Presented by the Vatican Holy See Mission- November 20, 2019
By Elizabeth Sheridan- Global Leaders and UN NGO Pathways To Peace Youth Representative:
On November 20, 2019 the Mater Dei Prep Global Leaders attended a conference focusing on the religious persecution of Christians in Africa and Asia. The conference, led by the Holy See and backed by ACN United States, was a poignant look at the horrible treatment of Christians overseas, and spotlighted survivors of religious persecution from Pakistan, the Philippines, and Sri Lanka.
The panel was led by Fredrik Hansen, the Chargé d’affaires a.i. Permanent Observer Mission of the Holy See to the United Nations. He began the conference by providing facts relating to worldwide religious persecution; namely that Christians are the world’s most persecuted religious group and that 11 Christians are killed every day. He rebuked the practice of refusing to name Christians as victims (instead using phrases such as “Easter-Worshippers”) and called for reform in the process of protection. Other notable speakers were Mr. Edward Clancy, director of ACN United States, and the Honorable Ambassadors Katalin Bogyay of Hungary and Cherith Norman Chalet of the United States.
The conference’s three keynote speakers spoke of their own personal experiences with religious persecution, and their hope for a brighter and safer future for their communities. Father Neville Fernando, TOR, recounted the infamous Sri Lanka Easter Terrorist Bombings describing the horror he felt walking into the bombed cathedral minutes after the bomb went off. His work in helping the victims acted as his mantra of hope. Sister Ghazia Akbar, FSP, spoke of the systematized discrimination Christians face in Pakistan, and Father Romeo Saniel, OMI, of the Philippines described his personal experience with persecution. Saniel was nearly killed during a mass when two men walked in and placed a gun at the back of his head. He only survived the ordeal because the gun jammed. Since that event seventeen years ago, he laments that little has changed in the political and social atmosphere, with priests being abducted, tortured, and killed frequently.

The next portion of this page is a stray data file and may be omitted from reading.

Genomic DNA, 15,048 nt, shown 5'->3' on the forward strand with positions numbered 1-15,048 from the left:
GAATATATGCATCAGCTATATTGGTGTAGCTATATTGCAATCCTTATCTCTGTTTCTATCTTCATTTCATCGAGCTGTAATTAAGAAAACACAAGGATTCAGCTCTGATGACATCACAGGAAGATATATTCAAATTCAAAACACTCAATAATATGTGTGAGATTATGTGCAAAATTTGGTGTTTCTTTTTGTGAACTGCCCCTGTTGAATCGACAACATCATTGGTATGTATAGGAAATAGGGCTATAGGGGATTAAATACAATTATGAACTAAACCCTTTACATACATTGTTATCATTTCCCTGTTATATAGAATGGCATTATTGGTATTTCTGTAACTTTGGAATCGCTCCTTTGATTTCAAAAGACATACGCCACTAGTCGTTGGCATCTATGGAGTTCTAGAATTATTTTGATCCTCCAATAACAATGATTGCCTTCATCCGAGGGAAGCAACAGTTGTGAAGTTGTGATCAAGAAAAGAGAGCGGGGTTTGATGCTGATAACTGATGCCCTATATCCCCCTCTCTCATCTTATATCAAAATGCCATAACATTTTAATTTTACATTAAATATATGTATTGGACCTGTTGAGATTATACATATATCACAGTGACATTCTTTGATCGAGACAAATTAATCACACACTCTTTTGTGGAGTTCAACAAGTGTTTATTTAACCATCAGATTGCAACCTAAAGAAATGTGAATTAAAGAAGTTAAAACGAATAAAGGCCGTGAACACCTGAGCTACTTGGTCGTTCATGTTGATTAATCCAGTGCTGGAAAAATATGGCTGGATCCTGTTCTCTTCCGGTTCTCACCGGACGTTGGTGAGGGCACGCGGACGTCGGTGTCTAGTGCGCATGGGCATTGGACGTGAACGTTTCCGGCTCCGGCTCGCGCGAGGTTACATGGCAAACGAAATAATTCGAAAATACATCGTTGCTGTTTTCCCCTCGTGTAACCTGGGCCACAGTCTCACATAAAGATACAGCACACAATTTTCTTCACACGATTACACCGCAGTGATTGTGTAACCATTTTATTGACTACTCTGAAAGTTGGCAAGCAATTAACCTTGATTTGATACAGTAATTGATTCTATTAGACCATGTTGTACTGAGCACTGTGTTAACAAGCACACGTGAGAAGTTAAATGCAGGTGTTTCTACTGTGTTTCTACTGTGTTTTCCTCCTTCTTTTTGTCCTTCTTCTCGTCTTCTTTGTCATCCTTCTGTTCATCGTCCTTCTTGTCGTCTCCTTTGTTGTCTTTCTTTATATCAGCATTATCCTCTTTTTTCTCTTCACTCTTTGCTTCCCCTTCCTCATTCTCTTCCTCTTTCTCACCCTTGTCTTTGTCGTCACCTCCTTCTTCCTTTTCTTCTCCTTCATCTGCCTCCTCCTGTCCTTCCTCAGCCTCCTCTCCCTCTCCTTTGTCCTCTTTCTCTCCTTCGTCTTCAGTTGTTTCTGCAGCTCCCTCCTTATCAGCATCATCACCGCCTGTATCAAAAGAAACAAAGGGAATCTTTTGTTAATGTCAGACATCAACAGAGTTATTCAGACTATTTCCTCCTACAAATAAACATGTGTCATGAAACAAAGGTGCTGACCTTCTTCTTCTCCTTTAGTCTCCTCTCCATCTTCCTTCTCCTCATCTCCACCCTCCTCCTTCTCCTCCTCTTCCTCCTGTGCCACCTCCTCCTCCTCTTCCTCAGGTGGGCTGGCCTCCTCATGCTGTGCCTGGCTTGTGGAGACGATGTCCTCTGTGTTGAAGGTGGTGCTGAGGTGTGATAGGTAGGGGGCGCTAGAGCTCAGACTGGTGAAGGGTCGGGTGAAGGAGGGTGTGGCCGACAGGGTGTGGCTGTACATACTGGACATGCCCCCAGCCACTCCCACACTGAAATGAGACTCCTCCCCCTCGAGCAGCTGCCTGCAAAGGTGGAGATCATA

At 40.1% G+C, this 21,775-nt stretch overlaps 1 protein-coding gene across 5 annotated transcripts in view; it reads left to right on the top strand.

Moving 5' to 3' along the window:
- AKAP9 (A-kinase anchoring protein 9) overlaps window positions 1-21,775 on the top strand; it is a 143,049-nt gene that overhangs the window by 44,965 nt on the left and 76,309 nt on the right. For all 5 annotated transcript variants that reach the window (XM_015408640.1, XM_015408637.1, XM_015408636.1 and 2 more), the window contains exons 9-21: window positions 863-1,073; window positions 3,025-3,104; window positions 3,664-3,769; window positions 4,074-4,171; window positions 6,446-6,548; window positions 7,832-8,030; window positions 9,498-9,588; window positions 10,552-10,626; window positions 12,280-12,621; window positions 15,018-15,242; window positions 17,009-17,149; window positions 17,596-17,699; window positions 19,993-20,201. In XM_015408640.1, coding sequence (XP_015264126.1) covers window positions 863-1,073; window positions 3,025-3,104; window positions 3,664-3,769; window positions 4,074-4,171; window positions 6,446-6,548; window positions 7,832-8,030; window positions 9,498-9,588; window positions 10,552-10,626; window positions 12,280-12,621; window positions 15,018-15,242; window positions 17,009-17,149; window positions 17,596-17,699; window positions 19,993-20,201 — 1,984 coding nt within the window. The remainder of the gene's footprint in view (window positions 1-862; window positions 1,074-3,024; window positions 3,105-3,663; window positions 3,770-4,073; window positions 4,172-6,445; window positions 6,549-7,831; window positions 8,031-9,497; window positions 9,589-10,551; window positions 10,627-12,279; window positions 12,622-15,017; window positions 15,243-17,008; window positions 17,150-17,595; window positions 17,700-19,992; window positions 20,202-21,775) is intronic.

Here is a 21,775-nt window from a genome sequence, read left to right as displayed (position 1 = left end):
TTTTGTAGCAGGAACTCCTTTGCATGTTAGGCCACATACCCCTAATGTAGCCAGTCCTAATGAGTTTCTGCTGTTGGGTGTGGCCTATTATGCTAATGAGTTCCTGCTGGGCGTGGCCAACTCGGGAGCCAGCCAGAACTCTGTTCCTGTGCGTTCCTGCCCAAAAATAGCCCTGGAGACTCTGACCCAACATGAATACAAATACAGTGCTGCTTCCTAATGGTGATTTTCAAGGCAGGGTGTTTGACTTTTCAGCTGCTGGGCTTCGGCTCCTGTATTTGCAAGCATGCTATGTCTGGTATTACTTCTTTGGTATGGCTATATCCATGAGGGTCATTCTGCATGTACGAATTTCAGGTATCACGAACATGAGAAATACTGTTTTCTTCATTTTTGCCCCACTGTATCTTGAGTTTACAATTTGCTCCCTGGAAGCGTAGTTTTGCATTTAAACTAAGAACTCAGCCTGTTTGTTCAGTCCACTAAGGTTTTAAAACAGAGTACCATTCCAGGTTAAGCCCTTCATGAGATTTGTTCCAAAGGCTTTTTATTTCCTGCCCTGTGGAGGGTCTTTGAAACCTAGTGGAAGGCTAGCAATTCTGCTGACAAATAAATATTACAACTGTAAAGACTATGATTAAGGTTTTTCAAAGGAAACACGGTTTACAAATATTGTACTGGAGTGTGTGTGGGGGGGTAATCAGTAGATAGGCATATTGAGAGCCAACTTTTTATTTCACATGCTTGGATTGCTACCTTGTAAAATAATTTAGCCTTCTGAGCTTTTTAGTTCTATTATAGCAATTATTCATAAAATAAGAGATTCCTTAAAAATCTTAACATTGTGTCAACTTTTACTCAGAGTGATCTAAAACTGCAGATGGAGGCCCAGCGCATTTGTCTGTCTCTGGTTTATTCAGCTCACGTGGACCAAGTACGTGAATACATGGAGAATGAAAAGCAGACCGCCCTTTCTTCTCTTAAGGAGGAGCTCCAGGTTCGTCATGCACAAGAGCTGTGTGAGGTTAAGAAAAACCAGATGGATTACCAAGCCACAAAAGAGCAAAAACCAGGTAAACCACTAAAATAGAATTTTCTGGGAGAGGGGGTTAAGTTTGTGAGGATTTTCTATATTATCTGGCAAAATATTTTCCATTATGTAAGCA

Regardless of the atrocities these three keynote speakers described, ended on a message of hope for a future in which religious persecution no longer exists, and entreated us to work for reform at every level. Attendees left the room with a renewed purpose and desire to help end the discrimination and systematized violence, inspired by the hopeful attitudes of the speakers.
Mater Dei Prep students respond to the event below:
Ellie Donohue (MDP ‘23) Personally, what stood out to me at the conference was the speaker who was a priest in the Philippines. I thought about how strong he was to keep fighting after a gun was held to his head, and he presented himself so well. He was personally inspiring to me, and he made me think about how I would react to something like that. I admired how much faith and courage he had to forgive the two boys and move on, and I thought he was one of the best speakers at the conference. The other speakers were great as well, and I thought about how much they inspired me with their strength, faith, and resilience in the faith of persecution.